Whether you’re looking to work remotely, or you work from home already, you’ll need some reliable remote video conferencing software in your life. With virtual meetings being a common way for workplace teams to communicate, it’s all the more important to discover the best free video conferencing software, so that you can properly collaborate with your colleagues, wherever you are.

With so many remote video conferencing platforms to choose from, it can be difficult to decide which one may work best for you and your team. We previously covered some of the best time-tracking tools for remote teams. Here’s our guide to the best video conferencing software that you can use straight away. Even better, these platforms are free!

1. Google Meet

This is a great video conferencing platform for collaborative teams of all sizes, with features like screen-sharing, an interactive whiteboard, and the ability to record meetings for people who couldn’t make it, or for future reference if you want to go back to a meeting recording. Features are simple and easy to use, and the Google Meet platform itself is an evolution of Google Hangouts. So if you’ve used Hangouts before, you’re bound to find it straightforward.

With Google Meet, you’ll get high-quality streaming, and a lengthy time limit for meetings when the platform is in ‘free’ mode. There’s a 24-hour limit on one-to-one meetings and a 1-hour maximum duration for up to 100 people in attendance. If you want to purchase the higher plan, for around £6.50 per month, you can make use of features like interactive polls, longer meeting duration, Q&A mode, and breakout rooms. All you need is a Google account.

2. Zoom

As one of the most popular remote video conferencing platforms, Zoom gets millions of users around the world thanks to its simple interface. It can be used for both business or personal reasons and installed on a laptop, desktop or mobile. You can host audio and video conferences, with interactive features like a whiteboard, screen-sharing, recording and breakout rooms. There are four tiers to pick from depending on how you want to use it – these are Basic, which is free, while others like Pro, Business and Enterprise, come at a fee.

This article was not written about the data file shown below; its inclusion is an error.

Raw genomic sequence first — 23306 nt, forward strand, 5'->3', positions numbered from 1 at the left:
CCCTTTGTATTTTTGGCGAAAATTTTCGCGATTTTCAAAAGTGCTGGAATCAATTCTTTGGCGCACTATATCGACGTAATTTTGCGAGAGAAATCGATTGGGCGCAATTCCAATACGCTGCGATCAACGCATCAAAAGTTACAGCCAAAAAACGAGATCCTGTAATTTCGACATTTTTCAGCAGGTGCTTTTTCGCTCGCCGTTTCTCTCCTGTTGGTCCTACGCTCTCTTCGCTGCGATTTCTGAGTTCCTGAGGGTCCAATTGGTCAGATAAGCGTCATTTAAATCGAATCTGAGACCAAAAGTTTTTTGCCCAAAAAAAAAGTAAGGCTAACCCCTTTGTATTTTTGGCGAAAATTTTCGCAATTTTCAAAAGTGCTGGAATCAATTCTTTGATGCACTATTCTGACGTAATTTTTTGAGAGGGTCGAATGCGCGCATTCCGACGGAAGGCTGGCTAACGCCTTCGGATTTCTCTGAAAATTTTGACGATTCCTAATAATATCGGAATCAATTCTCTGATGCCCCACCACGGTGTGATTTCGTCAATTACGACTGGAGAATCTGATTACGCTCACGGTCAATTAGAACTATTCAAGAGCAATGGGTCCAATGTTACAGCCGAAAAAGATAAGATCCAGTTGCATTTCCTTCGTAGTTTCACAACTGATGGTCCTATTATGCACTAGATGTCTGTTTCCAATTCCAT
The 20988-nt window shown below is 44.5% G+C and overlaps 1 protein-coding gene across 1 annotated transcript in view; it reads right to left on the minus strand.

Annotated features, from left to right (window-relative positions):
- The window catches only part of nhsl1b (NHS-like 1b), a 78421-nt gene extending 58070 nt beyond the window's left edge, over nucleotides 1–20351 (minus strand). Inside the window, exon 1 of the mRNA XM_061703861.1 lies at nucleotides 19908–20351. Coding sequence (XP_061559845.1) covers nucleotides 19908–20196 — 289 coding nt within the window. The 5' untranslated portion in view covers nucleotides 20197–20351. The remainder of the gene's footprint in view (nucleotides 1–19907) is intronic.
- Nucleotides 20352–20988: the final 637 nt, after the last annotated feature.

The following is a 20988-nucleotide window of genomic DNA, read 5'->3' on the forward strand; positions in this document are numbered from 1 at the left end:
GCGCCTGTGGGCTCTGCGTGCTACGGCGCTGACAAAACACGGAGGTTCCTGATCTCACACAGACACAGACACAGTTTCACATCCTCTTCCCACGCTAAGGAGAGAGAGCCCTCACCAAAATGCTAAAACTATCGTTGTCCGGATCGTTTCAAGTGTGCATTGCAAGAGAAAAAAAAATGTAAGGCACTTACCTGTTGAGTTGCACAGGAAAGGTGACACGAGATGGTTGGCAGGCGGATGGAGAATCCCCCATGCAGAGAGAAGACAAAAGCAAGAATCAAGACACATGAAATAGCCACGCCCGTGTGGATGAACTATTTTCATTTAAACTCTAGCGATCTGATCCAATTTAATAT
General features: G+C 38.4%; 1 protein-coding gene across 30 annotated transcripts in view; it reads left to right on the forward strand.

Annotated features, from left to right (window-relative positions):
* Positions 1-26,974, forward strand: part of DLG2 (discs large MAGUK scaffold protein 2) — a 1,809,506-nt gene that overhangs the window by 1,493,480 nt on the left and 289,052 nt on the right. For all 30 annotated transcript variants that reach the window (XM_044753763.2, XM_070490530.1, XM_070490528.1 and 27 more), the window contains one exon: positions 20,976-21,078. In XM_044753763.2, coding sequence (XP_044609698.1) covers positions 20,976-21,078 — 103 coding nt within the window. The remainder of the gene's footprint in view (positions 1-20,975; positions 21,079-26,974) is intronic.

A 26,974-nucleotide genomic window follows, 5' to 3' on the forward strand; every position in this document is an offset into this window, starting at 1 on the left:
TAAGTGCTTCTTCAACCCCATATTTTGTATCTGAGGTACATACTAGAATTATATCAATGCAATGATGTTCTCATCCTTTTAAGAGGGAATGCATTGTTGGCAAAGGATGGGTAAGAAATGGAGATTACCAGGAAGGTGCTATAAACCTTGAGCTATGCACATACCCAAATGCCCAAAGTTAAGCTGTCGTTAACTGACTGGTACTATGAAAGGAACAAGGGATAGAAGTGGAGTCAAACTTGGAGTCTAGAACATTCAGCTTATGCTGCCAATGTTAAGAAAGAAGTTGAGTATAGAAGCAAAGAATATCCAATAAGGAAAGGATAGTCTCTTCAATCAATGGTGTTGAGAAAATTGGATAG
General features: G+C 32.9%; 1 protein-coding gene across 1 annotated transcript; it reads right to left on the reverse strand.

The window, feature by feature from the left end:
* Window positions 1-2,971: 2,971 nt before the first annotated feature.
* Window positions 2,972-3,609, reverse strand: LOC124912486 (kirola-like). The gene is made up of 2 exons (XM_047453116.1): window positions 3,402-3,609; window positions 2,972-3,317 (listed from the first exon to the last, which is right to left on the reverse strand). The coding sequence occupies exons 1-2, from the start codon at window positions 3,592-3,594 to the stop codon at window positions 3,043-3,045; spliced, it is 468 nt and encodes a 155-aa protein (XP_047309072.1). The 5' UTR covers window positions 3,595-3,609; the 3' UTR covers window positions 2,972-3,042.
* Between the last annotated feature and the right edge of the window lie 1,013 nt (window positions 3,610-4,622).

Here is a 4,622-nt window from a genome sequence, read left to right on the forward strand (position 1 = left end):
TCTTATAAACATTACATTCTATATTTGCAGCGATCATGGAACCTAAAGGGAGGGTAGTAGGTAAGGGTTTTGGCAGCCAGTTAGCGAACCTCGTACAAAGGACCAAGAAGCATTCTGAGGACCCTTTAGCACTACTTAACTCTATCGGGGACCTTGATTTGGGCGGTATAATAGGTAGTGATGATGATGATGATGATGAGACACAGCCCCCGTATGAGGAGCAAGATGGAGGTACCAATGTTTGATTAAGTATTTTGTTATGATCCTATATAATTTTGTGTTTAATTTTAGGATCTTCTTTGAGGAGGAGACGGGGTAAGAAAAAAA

For the free Zoom plan, you can have a free 40-minute meeting with a limited number of attendees. For the highest plan, which is around £15, you can add up to 10,000 people to your meeting, with a 30-hour run time (not that you would use it all!). There are also a few more high-tech features on the paid options, including cloud-based storage and meeting transcription. Because of its simple interface, it’s probably the best video conferencing option for small businesses and teams.

3. Skype

You can use Skype Meet Now even without an account, making it one of the most popular video calling software platforms out there. It is similar to Zoom, which is probably its main rival. You can schedule calls, record meetings, screen share, send messages, send video and audio texts, and much more. 

You can also create polls to be taken after meetings. Plus, it’s completely free. If you’d prefer a premium plan, you can purchase Microsoft’s ‘Business for Microsoft Teams’, which offers more collaborative features for video conferencing.

4. Microsoft Teams

This is arguably one of the best video conferencing platforms for remote businesses and organisations. There’s a workspace where colleagues can chat to each other about projects, share files before meetings, and have group conversations, as well as video conferences. There are several channels available on the platform, and you can decide whether to message someone privately, or have a group discussion.